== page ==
IRC: Public Approval Falls for Padding Insurance Claims

Several justifications policyholders may use when falsely inflating their insurance claims—from reclaiming past premiums to the deductibles they have to pay—are getting less approval in the public eye, according to a recent survey.

In fact, public approval of padding a claim to “make up for premiums paid in previous years” has fallen to a record low, according to the results of an Insurance Research Council (IRC) survey of 2,000 American adults. The survey was conducted last summer online and published in “Insurance Fraud: A Public View, 2013 Edition.” The survey found that about 1 out of every 5 respondent thought that padding claims to make up for premiums was acceptable, the lowest rate since the IRC first posed the question in a 1981 survey.

In addition, nearly 1 out of every 4 survey respondents said they were OK with padding an insurance claim “by a small amount to make up for deductibles,” a smaller amount than the more than 1 out of 3 respondents that said the same in a 2002 phone survey, according to the IRC.

VP: Need for Public Education Continues

Elizabeth Sprinkel, IRC’s senior vice president, called the declines “encouraging” but highlighted several of the survey’s findings that she said showed a “need for continued public education.”

Among those findings were that almost 1 out of every 4 respondents said they were “tolerant of claim-padding behavior” while 1 out of every 10 believe that fraudulently altering a claim “doesn’t hurt anyone.”

The survey also identified age- and gender-related skews, with young men being especially accepting of pumping up claims to make up for past premiums. According to the IRC, almost 1 out of every 4 male respondents between 18 and 34 years old said it was “all right” to do so, nearly five times the rate of older male respondents and around three times the rate of female respondents of the same age.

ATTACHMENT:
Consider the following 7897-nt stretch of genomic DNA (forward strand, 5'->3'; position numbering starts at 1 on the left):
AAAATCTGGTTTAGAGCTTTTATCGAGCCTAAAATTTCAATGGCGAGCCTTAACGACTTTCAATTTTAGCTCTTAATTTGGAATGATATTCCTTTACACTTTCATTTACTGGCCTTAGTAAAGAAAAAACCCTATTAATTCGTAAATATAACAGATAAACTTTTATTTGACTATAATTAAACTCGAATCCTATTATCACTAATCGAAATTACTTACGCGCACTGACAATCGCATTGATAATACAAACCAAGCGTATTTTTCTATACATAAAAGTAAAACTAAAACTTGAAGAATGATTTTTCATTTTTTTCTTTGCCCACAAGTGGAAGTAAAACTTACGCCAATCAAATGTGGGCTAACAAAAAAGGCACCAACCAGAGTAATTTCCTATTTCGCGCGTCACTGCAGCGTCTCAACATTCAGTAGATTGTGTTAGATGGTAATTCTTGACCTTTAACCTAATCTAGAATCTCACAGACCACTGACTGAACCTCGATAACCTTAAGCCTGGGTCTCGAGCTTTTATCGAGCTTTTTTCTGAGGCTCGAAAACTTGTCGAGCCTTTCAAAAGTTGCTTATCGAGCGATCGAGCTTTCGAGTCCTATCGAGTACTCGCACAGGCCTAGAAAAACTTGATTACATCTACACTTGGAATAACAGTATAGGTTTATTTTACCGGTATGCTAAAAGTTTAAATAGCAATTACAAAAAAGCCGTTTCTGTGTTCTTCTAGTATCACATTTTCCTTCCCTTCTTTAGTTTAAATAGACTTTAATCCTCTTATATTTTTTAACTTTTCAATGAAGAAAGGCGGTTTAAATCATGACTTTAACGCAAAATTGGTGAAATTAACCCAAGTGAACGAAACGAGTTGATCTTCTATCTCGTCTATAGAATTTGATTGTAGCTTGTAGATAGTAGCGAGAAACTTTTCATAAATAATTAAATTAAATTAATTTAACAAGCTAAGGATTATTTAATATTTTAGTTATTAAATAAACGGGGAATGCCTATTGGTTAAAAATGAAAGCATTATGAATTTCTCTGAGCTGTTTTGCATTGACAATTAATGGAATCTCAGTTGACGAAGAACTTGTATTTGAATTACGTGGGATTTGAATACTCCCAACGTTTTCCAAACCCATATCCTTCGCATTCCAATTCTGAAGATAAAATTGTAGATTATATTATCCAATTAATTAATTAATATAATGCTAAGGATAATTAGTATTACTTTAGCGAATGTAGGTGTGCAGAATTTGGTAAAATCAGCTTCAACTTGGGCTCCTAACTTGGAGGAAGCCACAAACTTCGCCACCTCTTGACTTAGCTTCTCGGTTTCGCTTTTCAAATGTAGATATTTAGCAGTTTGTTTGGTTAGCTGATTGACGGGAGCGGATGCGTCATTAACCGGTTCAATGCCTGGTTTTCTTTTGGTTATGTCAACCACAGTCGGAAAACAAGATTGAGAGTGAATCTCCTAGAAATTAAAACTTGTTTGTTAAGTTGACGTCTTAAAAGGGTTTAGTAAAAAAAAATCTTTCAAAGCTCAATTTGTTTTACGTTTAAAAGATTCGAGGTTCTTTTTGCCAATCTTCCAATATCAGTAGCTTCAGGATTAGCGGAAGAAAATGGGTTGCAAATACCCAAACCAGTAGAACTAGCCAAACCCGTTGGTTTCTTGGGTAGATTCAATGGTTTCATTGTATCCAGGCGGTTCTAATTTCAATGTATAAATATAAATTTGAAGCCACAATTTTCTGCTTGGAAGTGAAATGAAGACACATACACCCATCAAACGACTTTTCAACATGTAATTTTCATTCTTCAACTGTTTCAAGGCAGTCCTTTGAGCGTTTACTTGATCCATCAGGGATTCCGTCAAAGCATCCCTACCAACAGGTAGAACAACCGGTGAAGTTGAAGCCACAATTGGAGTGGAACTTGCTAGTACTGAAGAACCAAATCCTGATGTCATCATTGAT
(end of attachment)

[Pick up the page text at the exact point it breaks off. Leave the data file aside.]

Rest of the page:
More Support for Prevention, Enforcement Efforts

Insurers typically warn consumers against the commonly held belief that fraud-related crimes are victimless, instead emphasizing the point that the crimes make affordable insurance coverage harder to find.

The IRC repeated such points, with Sprinkel saying in a statement that such crimes have “direct implications for claim costs and the cost of insurance for consumers.”

Such messages may be getting through to the public.

The IRC survey found that several enforcement tactics to fight fraud were gaining public approval. Among those tactics is legislation limiting the access that litigators and medical providers have to police accident reports.

These groups sometimes use the reports to obtain new clients and patients; such legislation saw a “marked increase” in public approval since 2002, which stood at 66 percent in the latest survey.

A high rate of those surveyed also said they were “willing” to take part in additional examinations used by insurers to root out phony claims, with 85 percent saying they were OK with being questioned under oath and 80 percent saying they were OK with independent physicians conducting a medical exam.

About Charles Nguyen
Charles Nguyen is an enterprising journalist who reported for and the Desert Dispatch and was the editor in chief of the Guardian (the twice-weekly newspaper at the University of California, San Diego) before coming to Online Auto Insurance News.

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